Faraz Sanei, Researcher in the Middle East and North Africa Division of Human Rights Watch, focused on Iran and Bahrain.
2011 is shaping up to be an historic year in the Middle East and North Africa with the populist uprisings in Tunisia and Egypt and the massive street protests across the region. Libya, Bahrain and Iran are the latest countries to be hit by a wave of popular protests. While President Obama has openly criticized Iran’s crackdown on protesters, he has said nothing critical about Bahrain, a close U.S. ally, where two protesters have been killed since Monday. We speak with Human Rights Watch researcher Faraz Sanei. [includes rush transcript]
This is a rush transcript. Copy may not be in its final form.
AMY GOODMAN: 2011 is shaping up to be an historic year in the Middle East and North Africa with the populist uprisings in Tunisia, then Egypt, and the massive street protests that are occurring across the region. Libya, Bahrain, Iran are the latest countries to be hit by a wave of popular protest.
Demonstrations erupted in the Libyan city of Benghazi overnight. Online reports indicate two people died, many were injured. A nationwide day of protest is set to take place in Libya tomorrow.
In Bahrain, anti-government protests have entered their third day. Bahrain is the home of the U.S. Navy’s Fifth Fleet, making it a key strategic ally for the United States.
Meanwhile, in Iran, tens of thousands of people took to the streets Monday in the largest protests since the pro-democracy demonstrations of 2009. At least two protesters died, several were injured, as security forces used tear gas, pepper spray, batons, in attempt to disperse the crowds. Many protesters were detained. Iranian lawmakers denounced Monday’s protests and called for the execution of the two top opposition leaders and former presidential candidates, Mir Hossein Mousavi and Mehdi Karroubi. On Tuesday, President Mahmoud Ahmadinejad said the opposition protests are, quote, "going nowhere" and promised to punish their organizers. Barack Obama responded critically to the Iranian government’s position.
PRESIDENT BARACK OBAMA: I find it ironic that you’ve got the Iranian regime pretending to celebrate what happened in Egypt, when in fact they have acted in direct contrast to what happened in Egypt by gunning down and beating people who were trying to express themselves peacefully in Iran.
AMY GOODMAN: While President Obama openly criticized Iran as cracking down on protesters, he said nothing critical about Bahrain, a close U.S. ally, where two protesters have been killed since Monday.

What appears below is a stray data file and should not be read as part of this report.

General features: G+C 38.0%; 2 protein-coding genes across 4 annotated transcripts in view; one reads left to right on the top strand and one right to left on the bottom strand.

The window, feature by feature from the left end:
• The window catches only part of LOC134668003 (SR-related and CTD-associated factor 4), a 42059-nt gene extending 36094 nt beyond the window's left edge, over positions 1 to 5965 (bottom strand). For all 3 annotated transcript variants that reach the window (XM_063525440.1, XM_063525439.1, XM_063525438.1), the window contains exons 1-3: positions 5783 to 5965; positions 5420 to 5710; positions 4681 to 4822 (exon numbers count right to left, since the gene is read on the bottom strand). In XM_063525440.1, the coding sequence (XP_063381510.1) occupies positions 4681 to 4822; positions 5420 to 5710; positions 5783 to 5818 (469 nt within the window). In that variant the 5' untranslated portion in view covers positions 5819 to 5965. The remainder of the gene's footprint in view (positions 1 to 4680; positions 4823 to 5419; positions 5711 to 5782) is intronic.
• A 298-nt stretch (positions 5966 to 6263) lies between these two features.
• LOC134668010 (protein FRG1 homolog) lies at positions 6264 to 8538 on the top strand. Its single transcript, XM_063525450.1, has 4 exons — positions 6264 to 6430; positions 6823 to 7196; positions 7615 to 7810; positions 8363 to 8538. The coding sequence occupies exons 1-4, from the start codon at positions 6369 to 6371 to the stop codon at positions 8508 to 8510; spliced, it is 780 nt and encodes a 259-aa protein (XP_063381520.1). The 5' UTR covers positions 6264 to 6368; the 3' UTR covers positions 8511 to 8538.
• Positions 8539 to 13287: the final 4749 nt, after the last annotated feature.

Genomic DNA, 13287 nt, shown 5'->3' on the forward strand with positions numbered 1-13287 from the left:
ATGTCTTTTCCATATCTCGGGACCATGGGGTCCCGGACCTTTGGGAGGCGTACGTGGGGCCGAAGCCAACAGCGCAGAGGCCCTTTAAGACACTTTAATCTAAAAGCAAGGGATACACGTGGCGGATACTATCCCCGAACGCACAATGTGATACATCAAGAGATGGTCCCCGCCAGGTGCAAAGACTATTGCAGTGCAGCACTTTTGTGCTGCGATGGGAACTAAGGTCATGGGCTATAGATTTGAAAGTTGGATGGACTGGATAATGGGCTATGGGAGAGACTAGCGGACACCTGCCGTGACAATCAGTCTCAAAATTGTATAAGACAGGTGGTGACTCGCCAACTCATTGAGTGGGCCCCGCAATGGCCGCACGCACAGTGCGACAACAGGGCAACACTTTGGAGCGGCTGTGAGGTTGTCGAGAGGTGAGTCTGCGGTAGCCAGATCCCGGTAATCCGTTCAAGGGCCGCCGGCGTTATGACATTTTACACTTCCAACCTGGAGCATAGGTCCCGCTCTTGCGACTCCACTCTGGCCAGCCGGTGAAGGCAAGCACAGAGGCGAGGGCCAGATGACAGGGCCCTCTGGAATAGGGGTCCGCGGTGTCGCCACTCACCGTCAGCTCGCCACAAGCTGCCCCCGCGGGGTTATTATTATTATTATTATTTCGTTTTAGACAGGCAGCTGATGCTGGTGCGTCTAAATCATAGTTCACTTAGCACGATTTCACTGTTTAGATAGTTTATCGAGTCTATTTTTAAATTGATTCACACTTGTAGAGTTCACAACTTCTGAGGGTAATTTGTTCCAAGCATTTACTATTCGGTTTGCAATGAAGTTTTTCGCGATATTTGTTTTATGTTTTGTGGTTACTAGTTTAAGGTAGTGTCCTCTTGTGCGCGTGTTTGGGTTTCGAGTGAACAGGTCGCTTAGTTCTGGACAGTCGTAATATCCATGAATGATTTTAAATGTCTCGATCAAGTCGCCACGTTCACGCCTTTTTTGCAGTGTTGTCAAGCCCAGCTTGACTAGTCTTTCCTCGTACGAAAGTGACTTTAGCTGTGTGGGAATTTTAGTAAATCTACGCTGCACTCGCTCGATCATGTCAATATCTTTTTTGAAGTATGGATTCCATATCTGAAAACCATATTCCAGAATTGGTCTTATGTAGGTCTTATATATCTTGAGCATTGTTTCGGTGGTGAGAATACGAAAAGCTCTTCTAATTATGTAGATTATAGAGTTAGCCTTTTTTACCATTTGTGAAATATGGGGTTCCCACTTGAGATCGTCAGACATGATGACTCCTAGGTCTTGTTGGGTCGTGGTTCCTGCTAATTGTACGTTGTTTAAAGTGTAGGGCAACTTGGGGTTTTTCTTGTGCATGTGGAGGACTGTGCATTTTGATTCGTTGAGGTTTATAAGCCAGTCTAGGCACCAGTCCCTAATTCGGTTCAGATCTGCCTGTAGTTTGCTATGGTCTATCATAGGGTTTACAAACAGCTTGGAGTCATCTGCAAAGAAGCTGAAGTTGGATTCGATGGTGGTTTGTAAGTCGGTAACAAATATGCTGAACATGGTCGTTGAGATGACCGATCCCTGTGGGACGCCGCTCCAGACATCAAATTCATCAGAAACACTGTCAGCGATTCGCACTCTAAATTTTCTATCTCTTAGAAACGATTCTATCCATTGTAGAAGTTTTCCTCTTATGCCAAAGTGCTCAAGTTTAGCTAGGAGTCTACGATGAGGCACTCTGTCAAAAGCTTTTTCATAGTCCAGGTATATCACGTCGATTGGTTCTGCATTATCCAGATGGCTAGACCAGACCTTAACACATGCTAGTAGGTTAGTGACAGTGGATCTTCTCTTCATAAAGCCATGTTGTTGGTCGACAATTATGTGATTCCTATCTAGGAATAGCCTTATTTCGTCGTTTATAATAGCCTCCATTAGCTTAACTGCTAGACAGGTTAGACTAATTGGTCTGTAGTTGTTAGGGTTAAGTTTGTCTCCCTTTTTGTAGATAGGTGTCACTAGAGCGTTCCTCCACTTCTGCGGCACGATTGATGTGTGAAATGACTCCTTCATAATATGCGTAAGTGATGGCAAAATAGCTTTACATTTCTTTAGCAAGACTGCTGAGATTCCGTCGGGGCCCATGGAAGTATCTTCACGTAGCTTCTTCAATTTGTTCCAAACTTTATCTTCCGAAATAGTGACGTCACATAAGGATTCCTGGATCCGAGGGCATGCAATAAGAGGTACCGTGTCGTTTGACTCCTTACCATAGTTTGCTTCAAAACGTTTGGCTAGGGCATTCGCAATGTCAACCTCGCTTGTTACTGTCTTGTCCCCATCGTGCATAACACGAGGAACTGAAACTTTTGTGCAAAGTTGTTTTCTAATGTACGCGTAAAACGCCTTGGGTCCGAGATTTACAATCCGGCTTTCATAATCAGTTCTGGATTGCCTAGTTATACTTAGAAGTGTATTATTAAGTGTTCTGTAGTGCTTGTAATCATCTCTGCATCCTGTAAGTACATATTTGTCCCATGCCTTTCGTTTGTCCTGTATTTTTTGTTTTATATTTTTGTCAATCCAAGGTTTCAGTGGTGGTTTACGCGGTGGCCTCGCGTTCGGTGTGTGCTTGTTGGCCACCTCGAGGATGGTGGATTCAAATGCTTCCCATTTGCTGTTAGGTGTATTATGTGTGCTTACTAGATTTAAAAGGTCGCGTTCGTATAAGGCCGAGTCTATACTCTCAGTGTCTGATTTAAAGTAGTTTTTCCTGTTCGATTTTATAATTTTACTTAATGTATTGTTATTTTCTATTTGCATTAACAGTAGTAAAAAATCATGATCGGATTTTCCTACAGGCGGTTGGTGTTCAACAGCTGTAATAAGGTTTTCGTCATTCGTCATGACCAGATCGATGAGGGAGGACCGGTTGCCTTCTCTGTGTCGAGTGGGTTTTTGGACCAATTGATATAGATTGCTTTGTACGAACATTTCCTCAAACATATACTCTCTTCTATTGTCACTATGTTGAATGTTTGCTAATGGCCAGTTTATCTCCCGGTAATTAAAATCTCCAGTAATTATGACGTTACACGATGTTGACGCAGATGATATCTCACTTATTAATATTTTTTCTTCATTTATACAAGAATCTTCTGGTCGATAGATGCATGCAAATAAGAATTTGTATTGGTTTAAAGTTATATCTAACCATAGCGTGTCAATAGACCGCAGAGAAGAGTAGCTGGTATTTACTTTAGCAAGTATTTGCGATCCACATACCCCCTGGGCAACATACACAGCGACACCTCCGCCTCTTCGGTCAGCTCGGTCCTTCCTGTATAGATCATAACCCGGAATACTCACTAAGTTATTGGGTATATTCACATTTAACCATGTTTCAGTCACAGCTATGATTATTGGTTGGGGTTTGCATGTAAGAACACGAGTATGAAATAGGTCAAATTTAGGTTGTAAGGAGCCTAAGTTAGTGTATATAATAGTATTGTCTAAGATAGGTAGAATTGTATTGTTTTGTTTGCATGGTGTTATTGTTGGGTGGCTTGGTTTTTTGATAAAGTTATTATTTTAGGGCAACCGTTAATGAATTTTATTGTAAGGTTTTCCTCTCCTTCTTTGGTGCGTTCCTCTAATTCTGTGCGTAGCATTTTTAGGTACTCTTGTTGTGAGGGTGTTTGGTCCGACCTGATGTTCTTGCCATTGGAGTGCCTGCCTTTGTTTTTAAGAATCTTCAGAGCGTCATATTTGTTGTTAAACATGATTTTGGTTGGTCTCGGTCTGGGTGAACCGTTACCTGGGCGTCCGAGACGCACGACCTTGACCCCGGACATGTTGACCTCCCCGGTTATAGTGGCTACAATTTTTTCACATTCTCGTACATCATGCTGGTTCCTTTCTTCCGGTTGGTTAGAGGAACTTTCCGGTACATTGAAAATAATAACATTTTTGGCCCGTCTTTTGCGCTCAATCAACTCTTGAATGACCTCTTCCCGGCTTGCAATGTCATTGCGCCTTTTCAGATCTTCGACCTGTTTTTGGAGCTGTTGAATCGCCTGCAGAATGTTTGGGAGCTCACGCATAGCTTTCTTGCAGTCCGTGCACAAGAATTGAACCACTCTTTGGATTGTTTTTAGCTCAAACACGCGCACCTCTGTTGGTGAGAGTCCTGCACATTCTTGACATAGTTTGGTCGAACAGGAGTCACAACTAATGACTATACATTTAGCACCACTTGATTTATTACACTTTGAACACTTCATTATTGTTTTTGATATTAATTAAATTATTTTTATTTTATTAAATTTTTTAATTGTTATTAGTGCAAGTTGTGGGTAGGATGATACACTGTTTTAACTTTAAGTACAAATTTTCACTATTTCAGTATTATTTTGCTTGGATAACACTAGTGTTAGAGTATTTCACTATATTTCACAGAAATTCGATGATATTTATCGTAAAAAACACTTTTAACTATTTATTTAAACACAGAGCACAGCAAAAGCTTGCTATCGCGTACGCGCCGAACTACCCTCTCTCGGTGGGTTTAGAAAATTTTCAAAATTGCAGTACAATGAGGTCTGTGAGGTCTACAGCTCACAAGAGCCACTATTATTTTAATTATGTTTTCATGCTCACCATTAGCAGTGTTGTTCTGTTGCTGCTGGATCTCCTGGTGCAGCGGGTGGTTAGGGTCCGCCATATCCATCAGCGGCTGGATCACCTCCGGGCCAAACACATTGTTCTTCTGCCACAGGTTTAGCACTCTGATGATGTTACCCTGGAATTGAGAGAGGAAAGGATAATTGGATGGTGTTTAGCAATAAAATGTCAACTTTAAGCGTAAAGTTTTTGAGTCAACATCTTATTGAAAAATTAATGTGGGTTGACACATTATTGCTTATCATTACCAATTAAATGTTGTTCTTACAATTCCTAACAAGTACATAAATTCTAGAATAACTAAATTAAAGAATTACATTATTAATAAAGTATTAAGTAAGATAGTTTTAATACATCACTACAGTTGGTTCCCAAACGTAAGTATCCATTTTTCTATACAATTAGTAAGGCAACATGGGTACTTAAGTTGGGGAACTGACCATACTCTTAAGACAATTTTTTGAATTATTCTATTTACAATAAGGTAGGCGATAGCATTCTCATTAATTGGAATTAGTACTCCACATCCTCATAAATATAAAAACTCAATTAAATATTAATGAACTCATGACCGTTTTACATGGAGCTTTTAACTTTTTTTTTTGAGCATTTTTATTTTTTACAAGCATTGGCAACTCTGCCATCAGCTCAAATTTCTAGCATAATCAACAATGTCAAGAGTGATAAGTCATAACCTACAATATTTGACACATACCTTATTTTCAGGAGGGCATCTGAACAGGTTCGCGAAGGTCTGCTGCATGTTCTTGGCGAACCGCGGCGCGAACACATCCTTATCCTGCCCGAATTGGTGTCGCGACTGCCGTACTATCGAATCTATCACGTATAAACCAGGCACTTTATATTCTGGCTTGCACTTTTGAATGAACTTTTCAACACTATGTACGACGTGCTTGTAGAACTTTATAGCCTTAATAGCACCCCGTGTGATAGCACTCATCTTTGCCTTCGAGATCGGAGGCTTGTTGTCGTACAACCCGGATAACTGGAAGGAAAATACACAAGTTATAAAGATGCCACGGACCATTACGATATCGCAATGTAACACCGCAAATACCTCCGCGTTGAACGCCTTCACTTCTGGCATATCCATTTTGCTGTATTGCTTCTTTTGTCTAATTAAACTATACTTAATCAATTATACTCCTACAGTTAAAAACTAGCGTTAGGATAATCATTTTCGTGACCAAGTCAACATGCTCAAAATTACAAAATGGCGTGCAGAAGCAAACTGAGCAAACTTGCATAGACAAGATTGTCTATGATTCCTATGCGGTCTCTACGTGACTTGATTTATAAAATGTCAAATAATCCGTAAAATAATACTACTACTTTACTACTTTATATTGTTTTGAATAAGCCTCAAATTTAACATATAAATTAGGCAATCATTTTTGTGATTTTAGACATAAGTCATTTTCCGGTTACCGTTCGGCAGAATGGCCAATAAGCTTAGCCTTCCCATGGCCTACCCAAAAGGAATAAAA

To discuss the situation in Iran and Bahrain, we are joined by Faraz Sanei. He is a researcher at Human Rights Watch who has been closely monitoring events in both countries.
Welcome to Democracy Now!, Faraz. Explain, first, Bahrain.
FARAZ SANEI: Well, as you mentioned, there were protests on Monday, called for by the youth of Bahrain, most of whom are believed to — most of the people who are believed to have called for the protests are Shia, although there are also Sunnis who have joined in the protests. And they called for a day of rage. And this is unfortunately nothing new in Bahrain. We have actually seen, over the past several years, lots of disturbances and riots, but it hasn’t gotten a lot of media attention. And because of the recent developments in the Middle East, I think the youth in Bahrain, as in many other places, have been — you know, really, it’s been uplifting for them to see what has happened in Egypt, what has happened in Tunisia, and they have called for a day of rage, or they called for a day of rage. It became viral on Facebook, on social media sites, on Twitter.
A lot of the opposition groups, actually, in Bahrain, didn’t initially support or come out in support of the day of rage protests in Bahrain, although they have lots of problems with the government, lots of grievances, but we saw that, in fact, people did come out, people did demonstrate on Monday. And unfortunately, Human Rights Watch and other human rights organizations have documented a violent crackdown on protests — what we believe, for the most part, to be peaceful protests — by the police and an excessive use of force, which unfortunately has left two demonstrators dead.
AMY GOODMAN: What about this issue of President Obama speaking out very clearly about cracking down on protests in Iran, but Bahrain, which is a U.S. military ally — and we have a base there — not having the same kind of comments?